Twenty Five Doors is bringing marketing expertise to small wineries, enabling them to concentrate on making great Australian wine.
For tourists seeking an Australian wine experience it can be hard to find offers by small wineries as websites can be hard to navigate and online searches can be time consuming.
For this reason, tourists often settle for the easiest things to find, which means small wineries miss out on customers, Twenty Five Doors explains.
Twenty Five Doors is a technology solution, empowering wineries to easily create, market and deliver accessible and unique wine experiences at their cellar door.
It is a marketplace of wine tourism experiences and helps wineries, particularly smaller ones, improve the quality, value and premium paid by visitors to taste their wine.
The company’s vision is a personal connection between every wine lover and their favourite wineries.
For all wineries, in particular small winemakers, wine tourism has been identified as a growth channel.
Twenty Five Doors explains that 35 per cent of small wineries’ sales occur through the cellar door.
As reported in Wine Australia’s Small Winemakers Production report, there is a strong opportunity for wine businesses going forward to focus on providing an overall, integrated tourism experience.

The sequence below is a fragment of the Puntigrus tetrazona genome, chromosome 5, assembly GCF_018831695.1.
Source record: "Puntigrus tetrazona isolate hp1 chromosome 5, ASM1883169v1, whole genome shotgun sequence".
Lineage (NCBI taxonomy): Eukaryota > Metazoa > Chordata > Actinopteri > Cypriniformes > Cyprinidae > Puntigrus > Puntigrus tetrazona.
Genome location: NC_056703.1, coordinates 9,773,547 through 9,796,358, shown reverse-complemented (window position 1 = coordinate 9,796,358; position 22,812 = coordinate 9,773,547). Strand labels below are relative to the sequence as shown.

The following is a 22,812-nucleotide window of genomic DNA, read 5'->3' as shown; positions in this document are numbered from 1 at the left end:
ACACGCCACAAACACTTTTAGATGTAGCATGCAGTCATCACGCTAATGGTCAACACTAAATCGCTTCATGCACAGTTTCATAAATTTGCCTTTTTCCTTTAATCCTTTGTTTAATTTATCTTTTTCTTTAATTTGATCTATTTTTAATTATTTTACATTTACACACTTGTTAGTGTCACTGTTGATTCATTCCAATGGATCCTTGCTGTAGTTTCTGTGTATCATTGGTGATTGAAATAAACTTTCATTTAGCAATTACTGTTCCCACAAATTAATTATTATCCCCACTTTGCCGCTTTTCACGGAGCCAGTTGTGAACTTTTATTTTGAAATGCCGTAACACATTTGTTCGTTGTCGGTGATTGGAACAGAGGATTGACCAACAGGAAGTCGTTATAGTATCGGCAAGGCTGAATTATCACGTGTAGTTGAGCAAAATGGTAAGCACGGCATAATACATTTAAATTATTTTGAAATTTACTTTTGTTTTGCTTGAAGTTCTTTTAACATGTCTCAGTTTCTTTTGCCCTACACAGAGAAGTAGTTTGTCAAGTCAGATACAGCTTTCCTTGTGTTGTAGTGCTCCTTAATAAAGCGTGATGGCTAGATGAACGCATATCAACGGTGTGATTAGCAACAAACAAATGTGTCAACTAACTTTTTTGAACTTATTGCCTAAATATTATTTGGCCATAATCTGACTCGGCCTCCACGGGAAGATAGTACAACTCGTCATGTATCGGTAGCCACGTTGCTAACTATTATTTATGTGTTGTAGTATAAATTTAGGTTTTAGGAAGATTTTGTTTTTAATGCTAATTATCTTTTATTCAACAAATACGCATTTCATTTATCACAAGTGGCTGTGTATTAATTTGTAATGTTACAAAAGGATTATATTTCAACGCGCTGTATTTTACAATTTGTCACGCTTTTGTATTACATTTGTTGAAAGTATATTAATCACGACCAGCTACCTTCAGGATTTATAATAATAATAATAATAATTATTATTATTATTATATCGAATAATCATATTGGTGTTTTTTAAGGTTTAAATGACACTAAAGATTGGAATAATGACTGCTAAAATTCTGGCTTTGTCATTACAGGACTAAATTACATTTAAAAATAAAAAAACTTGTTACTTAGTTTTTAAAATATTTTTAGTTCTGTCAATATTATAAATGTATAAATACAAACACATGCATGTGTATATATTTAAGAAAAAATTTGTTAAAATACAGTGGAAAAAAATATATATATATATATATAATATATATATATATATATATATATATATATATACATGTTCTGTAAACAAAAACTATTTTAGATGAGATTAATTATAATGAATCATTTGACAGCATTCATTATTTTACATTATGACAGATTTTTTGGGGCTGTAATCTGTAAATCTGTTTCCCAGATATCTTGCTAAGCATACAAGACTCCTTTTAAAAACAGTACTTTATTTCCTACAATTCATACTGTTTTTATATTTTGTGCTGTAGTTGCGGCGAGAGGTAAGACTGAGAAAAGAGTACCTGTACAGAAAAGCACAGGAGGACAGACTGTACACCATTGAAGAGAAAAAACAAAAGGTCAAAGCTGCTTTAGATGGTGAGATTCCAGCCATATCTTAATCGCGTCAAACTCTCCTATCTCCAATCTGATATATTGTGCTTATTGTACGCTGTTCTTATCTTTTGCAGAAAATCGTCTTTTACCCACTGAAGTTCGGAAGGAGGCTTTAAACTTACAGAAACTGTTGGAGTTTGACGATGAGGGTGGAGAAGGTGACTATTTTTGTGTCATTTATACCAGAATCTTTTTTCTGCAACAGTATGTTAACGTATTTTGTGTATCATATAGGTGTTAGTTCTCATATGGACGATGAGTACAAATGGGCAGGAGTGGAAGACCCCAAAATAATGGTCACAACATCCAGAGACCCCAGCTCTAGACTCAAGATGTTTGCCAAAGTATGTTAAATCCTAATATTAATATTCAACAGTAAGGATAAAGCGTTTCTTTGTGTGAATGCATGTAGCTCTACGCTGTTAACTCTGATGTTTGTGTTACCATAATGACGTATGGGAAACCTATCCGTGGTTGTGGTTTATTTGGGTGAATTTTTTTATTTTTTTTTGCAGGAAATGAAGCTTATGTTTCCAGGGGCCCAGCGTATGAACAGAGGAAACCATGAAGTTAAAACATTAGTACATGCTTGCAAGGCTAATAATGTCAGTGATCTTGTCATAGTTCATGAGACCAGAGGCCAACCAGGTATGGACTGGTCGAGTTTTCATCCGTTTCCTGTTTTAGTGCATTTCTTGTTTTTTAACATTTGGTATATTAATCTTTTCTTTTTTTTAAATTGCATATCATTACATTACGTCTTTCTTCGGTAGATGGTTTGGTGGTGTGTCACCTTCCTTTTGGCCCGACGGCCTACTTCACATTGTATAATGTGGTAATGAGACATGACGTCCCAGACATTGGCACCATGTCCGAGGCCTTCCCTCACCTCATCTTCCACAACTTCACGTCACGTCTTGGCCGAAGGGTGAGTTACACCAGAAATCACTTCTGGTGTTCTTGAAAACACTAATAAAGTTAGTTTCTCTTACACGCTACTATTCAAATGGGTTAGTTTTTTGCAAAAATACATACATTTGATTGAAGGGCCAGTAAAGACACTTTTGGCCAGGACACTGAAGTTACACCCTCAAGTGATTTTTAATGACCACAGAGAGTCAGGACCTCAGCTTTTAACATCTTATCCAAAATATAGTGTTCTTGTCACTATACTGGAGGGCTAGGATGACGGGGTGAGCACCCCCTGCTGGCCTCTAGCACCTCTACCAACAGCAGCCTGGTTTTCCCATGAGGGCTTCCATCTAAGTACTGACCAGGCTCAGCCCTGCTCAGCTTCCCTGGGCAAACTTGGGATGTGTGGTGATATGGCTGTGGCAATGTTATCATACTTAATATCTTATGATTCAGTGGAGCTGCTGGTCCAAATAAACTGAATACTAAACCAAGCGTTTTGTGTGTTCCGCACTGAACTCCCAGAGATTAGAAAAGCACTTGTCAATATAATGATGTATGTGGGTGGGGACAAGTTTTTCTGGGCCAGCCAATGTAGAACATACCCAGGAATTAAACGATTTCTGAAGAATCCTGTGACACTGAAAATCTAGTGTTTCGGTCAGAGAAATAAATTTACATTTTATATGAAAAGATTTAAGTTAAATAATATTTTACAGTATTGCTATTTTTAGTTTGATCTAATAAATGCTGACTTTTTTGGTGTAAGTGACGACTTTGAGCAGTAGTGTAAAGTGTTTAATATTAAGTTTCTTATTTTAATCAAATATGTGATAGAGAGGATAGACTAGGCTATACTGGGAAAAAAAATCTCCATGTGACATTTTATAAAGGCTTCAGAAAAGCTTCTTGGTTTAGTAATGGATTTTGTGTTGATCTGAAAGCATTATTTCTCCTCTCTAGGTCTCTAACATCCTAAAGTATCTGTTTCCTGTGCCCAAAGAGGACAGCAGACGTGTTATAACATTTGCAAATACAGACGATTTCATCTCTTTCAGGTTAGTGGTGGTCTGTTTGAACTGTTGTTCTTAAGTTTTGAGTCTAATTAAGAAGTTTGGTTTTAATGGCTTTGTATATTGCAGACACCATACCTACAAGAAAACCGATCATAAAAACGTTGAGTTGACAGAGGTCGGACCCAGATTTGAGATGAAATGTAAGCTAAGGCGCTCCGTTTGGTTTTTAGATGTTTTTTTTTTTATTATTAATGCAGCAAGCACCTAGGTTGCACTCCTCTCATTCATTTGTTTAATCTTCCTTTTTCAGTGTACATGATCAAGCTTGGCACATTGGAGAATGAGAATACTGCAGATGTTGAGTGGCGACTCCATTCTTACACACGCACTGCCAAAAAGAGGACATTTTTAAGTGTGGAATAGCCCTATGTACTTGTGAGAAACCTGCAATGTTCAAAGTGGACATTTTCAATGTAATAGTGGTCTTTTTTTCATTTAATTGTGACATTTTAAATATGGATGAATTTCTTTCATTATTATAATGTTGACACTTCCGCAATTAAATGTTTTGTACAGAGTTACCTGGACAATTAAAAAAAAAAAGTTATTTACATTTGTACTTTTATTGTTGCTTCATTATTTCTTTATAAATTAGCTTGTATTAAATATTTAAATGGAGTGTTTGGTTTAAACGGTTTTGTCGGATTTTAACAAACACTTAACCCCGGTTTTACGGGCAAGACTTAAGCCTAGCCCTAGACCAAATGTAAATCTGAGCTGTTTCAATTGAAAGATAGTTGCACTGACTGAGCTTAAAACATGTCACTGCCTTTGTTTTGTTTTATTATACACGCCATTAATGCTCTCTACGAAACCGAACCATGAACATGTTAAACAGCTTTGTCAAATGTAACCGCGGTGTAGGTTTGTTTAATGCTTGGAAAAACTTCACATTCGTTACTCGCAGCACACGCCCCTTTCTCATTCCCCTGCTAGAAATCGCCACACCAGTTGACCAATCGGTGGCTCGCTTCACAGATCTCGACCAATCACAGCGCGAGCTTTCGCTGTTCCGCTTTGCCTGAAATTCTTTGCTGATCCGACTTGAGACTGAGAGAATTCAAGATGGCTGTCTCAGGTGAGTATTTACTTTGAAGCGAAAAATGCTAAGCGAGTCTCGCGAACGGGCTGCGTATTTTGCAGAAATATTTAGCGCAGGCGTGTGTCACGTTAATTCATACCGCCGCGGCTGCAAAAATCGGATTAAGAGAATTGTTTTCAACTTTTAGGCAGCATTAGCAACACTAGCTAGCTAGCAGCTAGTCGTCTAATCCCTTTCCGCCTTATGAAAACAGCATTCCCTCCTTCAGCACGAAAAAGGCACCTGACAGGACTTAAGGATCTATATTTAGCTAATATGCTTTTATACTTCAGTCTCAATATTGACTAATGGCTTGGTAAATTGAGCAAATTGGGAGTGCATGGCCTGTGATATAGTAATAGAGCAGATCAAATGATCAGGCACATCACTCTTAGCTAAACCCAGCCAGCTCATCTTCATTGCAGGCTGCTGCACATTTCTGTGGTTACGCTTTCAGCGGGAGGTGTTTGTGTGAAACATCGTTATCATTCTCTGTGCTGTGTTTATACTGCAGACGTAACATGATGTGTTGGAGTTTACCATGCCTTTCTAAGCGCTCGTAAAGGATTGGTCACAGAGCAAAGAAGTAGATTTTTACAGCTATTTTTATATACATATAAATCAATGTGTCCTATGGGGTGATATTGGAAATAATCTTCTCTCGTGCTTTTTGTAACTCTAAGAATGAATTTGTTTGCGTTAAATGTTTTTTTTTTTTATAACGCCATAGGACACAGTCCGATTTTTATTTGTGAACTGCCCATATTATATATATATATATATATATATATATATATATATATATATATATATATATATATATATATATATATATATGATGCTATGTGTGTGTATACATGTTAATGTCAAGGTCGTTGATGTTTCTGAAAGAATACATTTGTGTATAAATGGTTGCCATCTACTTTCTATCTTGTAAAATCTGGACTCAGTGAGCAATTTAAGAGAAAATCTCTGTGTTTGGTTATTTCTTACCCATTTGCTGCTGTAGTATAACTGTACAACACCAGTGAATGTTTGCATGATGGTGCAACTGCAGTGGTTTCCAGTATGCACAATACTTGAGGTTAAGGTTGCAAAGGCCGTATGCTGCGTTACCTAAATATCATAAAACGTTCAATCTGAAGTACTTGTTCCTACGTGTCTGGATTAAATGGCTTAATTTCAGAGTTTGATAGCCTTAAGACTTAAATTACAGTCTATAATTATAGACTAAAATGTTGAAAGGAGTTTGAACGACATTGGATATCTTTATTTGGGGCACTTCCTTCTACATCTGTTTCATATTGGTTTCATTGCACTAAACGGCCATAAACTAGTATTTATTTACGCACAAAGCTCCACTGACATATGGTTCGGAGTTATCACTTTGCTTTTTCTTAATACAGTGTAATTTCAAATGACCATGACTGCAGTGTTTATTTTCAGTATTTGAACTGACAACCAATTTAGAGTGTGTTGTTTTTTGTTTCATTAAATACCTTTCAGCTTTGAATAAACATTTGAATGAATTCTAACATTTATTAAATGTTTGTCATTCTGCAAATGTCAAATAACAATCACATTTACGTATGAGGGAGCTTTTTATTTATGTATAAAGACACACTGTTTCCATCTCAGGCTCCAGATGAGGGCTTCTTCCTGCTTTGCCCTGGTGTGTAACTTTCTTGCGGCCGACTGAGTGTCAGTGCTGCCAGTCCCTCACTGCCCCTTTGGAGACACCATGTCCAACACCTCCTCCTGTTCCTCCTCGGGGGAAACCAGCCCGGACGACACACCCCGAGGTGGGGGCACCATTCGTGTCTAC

This includes, a focus on personalisation, an increased emphasis on hands-on experiences, pairing food with wine, and linking with broader tourism in the local area.
Twenty Five Doors has helped companies such as Steel Gate Wines broaden its reach.
Steels Gate Wines is a small vineyard and winery in the north of the Yarra Valley and one of the early users of the Twenty Five Doors platform.
Co-Owner, Brad Atkins said through the company, Steel Gates could create a deeper connection with visitors.
“We have been able to create unique experiences that integrate with our restaurant offering, and leverage their marketing capability to increase our exposure,” said Atkins.
“Twenty Five Doors also increases our competitiveness and capability to drive sales because experiences are booked in advance, allowing us to manage resources to ensure that we are available to personally take visitors through our wines in a seated tasting, learning about them and telling our story,” he said.
Steels Gate Wines had a number of walk-ins during the weekend, who were not always the best customers for sustaining business, said Atkins.
“What we need is the right customer who is interested in what we are doing. Once we have the right customer, it is about the right person serving them.”